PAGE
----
2020 sees a boom in online romance fraud
The UK’s national reporting centre for fraud and cybercrime says romance fraud has cost victims £63m in 2020.
Action Fraud says they have had over 6,000 cases reported to them this year, up more than 800 on 2019. These often result from ‘cat-fishing’, where a scammer creates a fake profile on a dating site in order to woo a victim before then either asking them for money, or convincing them to hold money which is often stolen. It is thought many more cases have gone unreported through embarrassment.
2020 has seen dozens of heartbreaking stories of women and men looking for love who were duped into parting with tens of thousands of pounds, and in one case alone £320,000, after being exploited by convincing scammers.
Alex Rothwell, interim Detective Chief Superintendent at City of London Police, told Sky News: “Scammers typically assume a persona of strength and dependability – so they’ll say that they are things like a doctor, or in the military serving overseas.
“And of course in this past year, where the pandemic has made it genuinely harder to meet people in person, that may have been exploited by scammers to manipulate victims, who are more isolated, vulnerable and spending more time online.”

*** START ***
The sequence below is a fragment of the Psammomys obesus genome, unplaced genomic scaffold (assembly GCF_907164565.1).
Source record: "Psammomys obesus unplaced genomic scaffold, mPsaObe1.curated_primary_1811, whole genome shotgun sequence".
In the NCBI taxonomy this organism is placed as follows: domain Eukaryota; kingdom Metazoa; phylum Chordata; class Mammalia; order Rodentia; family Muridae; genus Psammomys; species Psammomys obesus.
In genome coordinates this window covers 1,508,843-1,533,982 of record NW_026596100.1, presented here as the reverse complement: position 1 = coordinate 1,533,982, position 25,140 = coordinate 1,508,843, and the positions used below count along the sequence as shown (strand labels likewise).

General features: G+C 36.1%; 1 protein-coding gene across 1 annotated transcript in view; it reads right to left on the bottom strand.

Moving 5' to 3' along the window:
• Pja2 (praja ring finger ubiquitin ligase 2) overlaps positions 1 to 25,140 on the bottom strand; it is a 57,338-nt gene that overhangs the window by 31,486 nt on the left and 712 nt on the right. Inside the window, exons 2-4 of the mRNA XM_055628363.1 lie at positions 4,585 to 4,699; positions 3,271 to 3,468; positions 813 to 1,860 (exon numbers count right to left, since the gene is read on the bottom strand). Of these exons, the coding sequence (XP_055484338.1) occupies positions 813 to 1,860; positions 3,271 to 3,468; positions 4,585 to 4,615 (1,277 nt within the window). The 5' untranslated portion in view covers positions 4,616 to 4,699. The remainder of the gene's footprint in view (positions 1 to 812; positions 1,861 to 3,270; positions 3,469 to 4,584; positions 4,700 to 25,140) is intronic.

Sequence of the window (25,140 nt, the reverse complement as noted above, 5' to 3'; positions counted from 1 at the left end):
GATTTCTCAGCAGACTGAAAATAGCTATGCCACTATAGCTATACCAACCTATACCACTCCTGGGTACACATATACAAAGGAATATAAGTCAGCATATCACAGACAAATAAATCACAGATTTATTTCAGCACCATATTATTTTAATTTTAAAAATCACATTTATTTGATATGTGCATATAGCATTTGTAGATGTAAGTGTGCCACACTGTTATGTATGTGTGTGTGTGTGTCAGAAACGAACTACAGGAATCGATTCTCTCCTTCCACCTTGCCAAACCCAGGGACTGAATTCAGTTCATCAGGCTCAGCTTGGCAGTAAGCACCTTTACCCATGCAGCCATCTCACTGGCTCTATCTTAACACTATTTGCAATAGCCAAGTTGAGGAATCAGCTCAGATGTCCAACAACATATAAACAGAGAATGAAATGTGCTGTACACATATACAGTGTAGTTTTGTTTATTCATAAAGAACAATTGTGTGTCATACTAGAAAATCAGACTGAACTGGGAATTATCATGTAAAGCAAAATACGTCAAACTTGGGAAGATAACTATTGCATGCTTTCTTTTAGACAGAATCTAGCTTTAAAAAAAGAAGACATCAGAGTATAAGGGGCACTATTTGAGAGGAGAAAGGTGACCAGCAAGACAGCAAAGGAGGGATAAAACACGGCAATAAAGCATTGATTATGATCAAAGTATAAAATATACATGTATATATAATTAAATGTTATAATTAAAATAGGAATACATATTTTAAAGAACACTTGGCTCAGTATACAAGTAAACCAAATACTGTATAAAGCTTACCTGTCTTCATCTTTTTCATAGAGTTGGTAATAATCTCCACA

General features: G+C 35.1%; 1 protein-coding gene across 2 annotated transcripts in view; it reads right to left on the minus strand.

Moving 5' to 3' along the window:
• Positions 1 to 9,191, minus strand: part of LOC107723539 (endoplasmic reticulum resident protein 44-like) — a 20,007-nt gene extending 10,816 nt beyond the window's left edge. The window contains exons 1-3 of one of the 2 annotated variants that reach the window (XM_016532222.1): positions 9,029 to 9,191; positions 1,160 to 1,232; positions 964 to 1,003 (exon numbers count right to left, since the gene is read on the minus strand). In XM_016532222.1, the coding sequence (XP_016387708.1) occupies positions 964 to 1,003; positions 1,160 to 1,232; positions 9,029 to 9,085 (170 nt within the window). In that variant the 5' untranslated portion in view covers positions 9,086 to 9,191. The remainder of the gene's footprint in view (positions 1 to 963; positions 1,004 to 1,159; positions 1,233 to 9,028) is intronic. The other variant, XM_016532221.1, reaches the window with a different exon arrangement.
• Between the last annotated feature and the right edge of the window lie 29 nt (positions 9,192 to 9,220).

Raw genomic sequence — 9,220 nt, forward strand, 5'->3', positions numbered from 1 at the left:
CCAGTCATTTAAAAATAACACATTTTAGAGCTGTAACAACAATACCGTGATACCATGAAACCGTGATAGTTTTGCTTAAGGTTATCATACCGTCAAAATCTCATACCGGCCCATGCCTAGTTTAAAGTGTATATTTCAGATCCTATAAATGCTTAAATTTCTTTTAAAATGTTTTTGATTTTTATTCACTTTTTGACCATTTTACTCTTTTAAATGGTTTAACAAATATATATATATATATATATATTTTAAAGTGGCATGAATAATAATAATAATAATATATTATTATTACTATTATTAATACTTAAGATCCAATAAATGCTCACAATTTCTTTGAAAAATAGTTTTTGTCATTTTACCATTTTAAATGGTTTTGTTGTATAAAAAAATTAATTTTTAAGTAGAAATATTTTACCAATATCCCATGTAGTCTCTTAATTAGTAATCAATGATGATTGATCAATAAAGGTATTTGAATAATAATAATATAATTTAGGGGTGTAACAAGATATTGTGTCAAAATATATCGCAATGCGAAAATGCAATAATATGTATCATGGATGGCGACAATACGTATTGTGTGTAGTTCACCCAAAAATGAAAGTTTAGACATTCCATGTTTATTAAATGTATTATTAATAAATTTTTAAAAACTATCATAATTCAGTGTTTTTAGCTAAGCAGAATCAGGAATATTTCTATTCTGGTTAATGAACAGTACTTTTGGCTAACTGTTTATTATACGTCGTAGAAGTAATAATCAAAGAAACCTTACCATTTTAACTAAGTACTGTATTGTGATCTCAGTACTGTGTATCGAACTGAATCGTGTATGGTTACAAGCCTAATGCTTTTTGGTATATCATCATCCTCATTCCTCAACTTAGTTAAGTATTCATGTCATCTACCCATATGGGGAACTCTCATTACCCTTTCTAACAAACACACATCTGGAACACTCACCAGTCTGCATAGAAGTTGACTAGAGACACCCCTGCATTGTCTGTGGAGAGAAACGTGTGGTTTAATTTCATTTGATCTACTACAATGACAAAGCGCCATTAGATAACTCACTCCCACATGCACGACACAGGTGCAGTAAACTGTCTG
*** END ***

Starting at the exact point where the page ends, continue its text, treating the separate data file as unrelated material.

The number of people falling victim to online scammers is likely to be much larger than reported. A recent survey by insurance company Aviva showed that more than 1 in 10 people has been a victim of romance fraud, with 62% saying they were too embarrassed to admit the crime to either the authorities or friends and family.
Conflict International is always here to help if you become suspicious of someone you have struck up an online relationship with. We have decades of experience in surveillance as a means of gathering intelligence on someone who might be scamming you. We can deploy professional investigators to uncover their digital movements as part of an investigation, and report our findings back to you so you can uncover the truth.
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